Despite the forecast, outdoor burning remains banned in most of Northwest Oregon including State Parks and ocean beaches.

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Marine: Conditions remain light this morning with S winds 10 knots and seas 4 feet at 15 seconds. But, it’s gonna WON GALEchange quickly by tonight when a Gale Warning goes into effect. For today, southerlies 10-15 knots with swells holding at 4 feet. Tonight, S winds rising to 25-30 knots and windwaves building to 5-7 feet. The biggest blow is expected tomorrow as southerly winds increase to 30-35 knots gusting 45 with very rough combined seas 10-15 feet at 10 seconds. Outlook is for sou’westers 15-20 knots Sunday through Tuesday, swells staying up around 8-9 feet. Always check the latest Bar Reports before you venture offshore.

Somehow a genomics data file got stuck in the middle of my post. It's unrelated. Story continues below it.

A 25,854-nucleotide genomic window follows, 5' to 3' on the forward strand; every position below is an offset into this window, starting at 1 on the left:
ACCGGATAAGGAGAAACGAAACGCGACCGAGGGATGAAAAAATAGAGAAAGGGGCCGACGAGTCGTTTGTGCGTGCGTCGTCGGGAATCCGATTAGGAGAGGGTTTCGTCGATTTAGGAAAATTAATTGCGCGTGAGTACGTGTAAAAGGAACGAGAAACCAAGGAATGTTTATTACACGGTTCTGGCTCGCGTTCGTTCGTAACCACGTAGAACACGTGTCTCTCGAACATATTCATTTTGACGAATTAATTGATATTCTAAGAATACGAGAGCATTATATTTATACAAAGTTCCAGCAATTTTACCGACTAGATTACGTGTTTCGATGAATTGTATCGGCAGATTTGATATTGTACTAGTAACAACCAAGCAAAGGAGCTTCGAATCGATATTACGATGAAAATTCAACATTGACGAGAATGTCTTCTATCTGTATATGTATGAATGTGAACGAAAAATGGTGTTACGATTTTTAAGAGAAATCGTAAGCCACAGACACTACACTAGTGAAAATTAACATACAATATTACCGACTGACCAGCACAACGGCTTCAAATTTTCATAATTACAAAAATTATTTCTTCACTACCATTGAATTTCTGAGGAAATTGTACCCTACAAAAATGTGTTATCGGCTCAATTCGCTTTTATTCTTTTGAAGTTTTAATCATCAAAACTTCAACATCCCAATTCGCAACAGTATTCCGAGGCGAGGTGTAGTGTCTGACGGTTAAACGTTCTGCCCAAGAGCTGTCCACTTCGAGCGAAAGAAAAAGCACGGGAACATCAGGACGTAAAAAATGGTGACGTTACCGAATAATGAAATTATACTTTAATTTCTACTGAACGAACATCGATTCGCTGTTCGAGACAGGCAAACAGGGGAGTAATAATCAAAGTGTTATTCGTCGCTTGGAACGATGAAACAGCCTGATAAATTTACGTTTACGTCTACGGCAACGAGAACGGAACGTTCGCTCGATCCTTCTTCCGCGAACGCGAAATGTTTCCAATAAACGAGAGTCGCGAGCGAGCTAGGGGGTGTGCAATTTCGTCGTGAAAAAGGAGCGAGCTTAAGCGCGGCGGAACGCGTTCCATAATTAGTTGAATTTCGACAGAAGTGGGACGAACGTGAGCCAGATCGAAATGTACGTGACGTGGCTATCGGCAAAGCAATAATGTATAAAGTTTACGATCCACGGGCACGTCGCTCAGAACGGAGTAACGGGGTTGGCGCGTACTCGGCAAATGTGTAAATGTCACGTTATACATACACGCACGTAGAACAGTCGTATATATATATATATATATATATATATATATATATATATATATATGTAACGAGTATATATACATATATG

On the Beach… Showers, light breeze, surf 3 feet (low).
* Strong winds with surf building to high levels Saturday and Sunday.
* For a safe and enjoyable time on the Central Coast, the Oregon Parks & Recreation Department offers these Beach Safety Tips.
* Tides
08/28 Fri 05:48 AM -1.10 L
08/28 Fri 12:21 PM 7.50 H
08/28 Fri 05:53 PM 1.50 H
08/29 Sat 00:04 AM 8.90 H

www.airrowheating.com/

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In Short: Showers, light wind, then rainy and very windy.

 Posted by at 8:00 AM